A year prior to the Front Porch Stage’s introduction to the Roots and Blues Festival, I was riding on a golf cart through the festival grounds with Terry Robb. We were on our way to the main stage to announce the winners of the signed guitar giveaway and something caught my eye.
In fact, the more I looked around, the more I noticed there were lots of little clusters of folks all over the park playing acoustic instruments and singing songs together. It made sense. The festival has always had this unmistakable family atmosphere, and nothing brings people together like music. When it came time to plan for the following year’s festival, the Front Porch Stage concept was born.
The idea was to create an “open mic” format that brought people from all walks of life together to make music. Betsy Ferris loved the idea and within a few days she had located an old sorghum wagon somewhere in rural Missouri. Wayne Huebert and Lisa Bartlett collaborated on a design that gave it a kind of Juke Joint meets a Front Porch vibe, and away we went!
Full disclosure- I whole heartedly believed in the power of this idea, but I didn’t know if it would be well received by the attendees of the festival. After all, people paid good money to see great artists perform. I didn’t know if this would be a distraction or an invitation to the atonal cacophony that an open mic night can sometimes attract.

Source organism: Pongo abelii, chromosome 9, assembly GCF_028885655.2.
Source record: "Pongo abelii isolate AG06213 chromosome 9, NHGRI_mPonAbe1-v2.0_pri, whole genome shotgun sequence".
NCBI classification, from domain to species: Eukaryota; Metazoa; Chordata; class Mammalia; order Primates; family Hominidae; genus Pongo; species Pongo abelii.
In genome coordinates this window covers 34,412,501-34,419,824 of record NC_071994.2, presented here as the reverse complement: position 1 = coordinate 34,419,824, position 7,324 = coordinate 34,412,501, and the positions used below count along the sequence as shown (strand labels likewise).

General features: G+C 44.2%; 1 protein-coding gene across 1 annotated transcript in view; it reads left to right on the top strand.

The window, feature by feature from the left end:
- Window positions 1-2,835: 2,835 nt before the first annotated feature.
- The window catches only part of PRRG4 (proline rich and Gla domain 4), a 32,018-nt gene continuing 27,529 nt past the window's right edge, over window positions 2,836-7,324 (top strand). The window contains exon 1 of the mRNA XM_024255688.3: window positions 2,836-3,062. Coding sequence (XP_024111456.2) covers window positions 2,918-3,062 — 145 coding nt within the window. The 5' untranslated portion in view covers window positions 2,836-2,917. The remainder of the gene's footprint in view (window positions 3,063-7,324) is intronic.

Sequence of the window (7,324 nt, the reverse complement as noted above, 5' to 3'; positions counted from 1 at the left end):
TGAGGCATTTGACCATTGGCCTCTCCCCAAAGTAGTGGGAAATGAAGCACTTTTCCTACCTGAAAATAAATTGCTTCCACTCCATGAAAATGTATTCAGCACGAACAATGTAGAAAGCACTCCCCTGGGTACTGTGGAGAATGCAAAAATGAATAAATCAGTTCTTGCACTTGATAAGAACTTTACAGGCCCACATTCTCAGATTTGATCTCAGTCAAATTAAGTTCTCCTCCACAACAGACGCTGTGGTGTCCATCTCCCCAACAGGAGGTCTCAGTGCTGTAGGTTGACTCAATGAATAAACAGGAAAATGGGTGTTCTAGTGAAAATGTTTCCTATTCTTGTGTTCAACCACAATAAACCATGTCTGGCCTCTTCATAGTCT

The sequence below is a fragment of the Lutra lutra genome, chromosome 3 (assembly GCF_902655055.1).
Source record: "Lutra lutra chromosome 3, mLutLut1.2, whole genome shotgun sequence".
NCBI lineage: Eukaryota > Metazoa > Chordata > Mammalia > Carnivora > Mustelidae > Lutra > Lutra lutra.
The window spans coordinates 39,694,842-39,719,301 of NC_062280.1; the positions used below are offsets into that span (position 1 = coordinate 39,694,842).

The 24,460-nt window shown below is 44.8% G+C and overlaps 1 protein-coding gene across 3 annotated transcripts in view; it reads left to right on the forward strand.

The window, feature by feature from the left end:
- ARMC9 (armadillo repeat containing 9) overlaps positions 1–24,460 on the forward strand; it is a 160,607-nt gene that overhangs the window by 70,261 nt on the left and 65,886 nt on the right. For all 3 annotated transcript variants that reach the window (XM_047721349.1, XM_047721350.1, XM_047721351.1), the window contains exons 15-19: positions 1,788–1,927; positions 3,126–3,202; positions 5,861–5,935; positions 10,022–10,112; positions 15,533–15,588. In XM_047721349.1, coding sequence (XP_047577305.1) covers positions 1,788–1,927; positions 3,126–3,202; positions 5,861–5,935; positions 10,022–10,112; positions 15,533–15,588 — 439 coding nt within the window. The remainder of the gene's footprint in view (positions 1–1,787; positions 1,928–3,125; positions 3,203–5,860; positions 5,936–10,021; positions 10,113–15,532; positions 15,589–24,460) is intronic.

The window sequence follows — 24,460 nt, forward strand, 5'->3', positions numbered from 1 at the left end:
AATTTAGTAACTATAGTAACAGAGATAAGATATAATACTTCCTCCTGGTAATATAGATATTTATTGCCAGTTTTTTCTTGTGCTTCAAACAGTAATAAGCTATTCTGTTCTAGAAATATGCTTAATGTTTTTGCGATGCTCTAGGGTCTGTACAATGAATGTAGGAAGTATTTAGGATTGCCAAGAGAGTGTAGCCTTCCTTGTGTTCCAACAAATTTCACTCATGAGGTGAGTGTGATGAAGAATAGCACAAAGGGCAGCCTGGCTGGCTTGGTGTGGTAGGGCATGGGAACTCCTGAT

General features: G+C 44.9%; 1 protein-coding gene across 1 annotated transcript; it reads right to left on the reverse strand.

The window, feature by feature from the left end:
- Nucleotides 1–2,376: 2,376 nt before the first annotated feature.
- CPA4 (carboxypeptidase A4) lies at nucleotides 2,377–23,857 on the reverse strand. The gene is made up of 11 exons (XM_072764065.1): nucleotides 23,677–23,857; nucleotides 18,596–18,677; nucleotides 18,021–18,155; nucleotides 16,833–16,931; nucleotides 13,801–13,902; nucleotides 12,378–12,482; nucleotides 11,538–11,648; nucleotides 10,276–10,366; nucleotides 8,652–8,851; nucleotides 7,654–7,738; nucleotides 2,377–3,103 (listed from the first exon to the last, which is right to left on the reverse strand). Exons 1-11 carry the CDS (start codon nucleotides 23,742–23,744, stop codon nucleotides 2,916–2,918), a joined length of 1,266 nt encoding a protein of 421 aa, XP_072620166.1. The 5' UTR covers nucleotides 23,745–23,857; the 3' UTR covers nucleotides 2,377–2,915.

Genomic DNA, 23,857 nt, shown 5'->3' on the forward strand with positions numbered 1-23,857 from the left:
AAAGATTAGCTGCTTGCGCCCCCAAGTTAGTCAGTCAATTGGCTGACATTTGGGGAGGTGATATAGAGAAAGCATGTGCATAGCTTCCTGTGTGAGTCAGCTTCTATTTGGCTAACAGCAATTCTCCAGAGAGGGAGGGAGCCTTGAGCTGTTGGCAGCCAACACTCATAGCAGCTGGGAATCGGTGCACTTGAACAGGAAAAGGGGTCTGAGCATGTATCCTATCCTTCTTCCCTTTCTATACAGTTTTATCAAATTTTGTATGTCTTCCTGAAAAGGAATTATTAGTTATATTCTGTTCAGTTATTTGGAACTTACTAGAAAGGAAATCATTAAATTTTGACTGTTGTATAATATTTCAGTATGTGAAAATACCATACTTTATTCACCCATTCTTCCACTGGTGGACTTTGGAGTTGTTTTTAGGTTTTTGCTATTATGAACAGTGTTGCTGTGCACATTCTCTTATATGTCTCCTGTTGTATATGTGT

The first day of the festival I sat on the porch and played guitar through what felt like about 30 minutes of solo acoustic material. Out of the sea people appeared Keith Fletcher with a bunch of harmonicas and a 3 ring binder full of songs. In about 10 minutes, we had our first interested parties approach the stage. Here’s what we found out: not only are there lots of singers and musicians that attend this festival, but a bunch of them can really wail! Any trepidations about this idea were completely gone from that moment. People from all over the world made new acquaintances on that Front Porch Stage.
The audience that gathered on the hay bales placed around the Front Porch encouraged each performer the way that family and friends do. New friendships were formed, along with a new reason to come back to the festival next year. The Front Porch is a great addition to an already great festival, I look forward to meeting the people and the music that this year will bring.